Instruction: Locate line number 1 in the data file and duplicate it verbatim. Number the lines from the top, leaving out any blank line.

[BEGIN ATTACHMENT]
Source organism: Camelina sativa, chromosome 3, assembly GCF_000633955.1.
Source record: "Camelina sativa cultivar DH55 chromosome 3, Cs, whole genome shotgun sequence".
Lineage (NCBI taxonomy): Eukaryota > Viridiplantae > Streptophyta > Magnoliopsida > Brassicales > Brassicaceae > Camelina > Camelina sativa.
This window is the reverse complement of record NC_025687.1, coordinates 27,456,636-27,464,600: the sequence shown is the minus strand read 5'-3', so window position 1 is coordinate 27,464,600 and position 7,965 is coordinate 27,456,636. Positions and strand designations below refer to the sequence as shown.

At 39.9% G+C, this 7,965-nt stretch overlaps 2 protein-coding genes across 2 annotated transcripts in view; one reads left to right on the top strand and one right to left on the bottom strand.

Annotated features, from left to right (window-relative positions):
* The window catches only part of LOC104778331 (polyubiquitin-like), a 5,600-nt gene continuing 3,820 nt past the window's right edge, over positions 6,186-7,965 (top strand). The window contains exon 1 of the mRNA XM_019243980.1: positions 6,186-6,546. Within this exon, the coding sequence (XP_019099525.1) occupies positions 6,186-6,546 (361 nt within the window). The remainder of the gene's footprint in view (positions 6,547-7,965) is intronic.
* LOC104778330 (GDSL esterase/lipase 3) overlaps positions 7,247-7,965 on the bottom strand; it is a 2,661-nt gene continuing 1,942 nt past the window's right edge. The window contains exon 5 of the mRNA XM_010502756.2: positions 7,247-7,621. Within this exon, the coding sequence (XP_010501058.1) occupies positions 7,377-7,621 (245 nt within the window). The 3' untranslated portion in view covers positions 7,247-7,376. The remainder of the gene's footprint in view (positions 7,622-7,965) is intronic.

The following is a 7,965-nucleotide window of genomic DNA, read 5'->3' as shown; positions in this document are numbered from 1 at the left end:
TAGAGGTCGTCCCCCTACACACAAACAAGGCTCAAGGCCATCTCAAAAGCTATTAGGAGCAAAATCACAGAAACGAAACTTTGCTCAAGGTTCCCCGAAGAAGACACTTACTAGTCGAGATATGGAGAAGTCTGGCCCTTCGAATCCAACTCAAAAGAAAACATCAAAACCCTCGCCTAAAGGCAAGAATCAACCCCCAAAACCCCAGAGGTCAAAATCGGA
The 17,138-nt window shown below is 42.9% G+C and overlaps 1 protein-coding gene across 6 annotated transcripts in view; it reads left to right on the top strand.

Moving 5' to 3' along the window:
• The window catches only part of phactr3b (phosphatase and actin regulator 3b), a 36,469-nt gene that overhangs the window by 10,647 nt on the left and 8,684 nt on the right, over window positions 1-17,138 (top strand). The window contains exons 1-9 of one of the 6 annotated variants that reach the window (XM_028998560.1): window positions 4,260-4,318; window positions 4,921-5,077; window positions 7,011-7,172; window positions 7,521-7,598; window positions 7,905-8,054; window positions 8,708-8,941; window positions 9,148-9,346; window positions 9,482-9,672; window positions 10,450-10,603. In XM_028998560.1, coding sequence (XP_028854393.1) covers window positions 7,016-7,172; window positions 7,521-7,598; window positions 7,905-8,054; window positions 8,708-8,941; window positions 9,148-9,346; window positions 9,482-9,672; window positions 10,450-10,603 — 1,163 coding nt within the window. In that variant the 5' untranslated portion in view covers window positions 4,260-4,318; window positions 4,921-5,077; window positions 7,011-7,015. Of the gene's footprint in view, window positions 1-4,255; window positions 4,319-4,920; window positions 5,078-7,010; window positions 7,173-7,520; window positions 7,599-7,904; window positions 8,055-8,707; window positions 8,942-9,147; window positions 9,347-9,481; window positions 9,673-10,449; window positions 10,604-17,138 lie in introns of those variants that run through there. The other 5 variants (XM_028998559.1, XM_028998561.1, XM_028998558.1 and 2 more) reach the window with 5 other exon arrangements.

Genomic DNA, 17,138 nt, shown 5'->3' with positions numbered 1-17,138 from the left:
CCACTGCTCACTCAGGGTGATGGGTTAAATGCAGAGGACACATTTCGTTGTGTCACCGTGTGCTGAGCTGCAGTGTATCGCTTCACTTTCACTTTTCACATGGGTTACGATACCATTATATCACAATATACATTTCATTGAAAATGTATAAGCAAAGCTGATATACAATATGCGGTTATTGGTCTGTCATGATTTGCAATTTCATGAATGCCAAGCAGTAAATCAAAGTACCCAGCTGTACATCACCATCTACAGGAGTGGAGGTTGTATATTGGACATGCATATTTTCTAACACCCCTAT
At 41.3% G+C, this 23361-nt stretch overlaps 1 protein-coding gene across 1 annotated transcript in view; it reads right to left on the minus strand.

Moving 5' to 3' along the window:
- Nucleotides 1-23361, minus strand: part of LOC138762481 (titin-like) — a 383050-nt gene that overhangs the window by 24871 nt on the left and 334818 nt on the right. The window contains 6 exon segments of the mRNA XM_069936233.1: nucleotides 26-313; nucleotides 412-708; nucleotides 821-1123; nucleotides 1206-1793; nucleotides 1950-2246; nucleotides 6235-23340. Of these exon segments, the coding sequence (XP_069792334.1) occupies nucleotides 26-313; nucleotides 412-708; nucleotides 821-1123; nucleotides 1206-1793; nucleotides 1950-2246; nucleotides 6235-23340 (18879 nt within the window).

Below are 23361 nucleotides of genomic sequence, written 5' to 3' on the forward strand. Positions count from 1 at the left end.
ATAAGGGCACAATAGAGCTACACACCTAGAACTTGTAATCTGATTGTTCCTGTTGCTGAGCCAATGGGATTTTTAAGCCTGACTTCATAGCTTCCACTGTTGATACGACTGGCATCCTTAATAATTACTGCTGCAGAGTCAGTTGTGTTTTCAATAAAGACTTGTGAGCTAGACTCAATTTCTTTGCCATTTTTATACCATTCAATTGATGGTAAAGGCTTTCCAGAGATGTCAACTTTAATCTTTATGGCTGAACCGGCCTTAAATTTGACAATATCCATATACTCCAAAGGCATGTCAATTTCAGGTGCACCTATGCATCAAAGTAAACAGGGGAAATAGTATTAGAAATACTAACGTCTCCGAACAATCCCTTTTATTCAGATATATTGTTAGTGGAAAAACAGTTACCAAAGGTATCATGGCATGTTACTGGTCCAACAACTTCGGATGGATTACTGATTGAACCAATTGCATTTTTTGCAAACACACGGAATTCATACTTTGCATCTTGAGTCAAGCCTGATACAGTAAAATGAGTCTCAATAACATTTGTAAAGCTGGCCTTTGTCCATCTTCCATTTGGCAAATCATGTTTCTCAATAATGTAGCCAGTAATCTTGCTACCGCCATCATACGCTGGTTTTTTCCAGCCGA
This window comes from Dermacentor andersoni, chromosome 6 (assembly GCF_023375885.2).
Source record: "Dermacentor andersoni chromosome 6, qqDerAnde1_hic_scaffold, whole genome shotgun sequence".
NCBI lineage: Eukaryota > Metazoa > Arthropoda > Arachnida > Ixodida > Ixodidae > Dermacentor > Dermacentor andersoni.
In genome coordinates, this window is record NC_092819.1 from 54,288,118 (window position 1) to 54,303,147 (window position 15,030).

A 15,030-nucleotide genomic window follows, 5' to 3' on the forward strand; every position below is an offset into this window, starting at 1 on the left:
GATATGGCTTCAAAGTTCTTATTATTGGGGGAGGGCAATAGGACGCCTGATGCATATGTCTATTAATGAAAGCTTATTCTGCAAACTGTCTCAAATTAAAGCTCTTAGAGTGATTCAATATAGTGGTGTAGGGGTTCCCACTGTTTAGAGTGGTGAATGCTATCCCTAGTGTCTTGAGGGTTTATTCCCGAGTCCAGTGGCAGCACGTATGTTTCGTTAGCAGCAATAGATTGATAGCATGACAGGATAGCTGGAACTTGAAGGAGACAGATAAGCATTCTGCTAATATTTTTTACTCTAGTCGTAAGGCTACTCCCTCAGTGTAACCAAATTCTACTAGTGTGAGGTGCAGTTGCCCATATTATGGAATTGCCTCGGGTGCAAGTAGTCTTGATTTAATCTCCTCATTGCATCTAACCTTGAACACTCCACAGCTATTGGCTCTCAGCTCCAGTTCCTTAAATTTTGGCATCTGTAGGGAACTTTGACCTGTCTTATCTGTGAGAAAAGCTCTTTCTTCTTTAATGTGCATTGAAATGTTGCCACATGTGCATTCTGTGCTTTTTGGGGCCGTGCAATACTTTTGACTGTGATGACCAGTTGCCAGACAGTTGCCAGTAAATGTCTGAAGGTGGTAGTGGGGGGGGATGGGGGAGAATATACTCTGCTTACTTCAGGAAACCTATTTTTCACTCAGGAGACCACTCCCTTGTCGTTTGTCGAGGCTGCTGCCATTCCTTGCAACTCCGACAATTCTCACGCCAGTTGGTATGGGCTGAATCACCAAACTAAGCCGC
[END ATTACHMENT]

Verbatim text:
Source organism: Camelina sativa, chromosome 3, assembly GCF_000633955.1.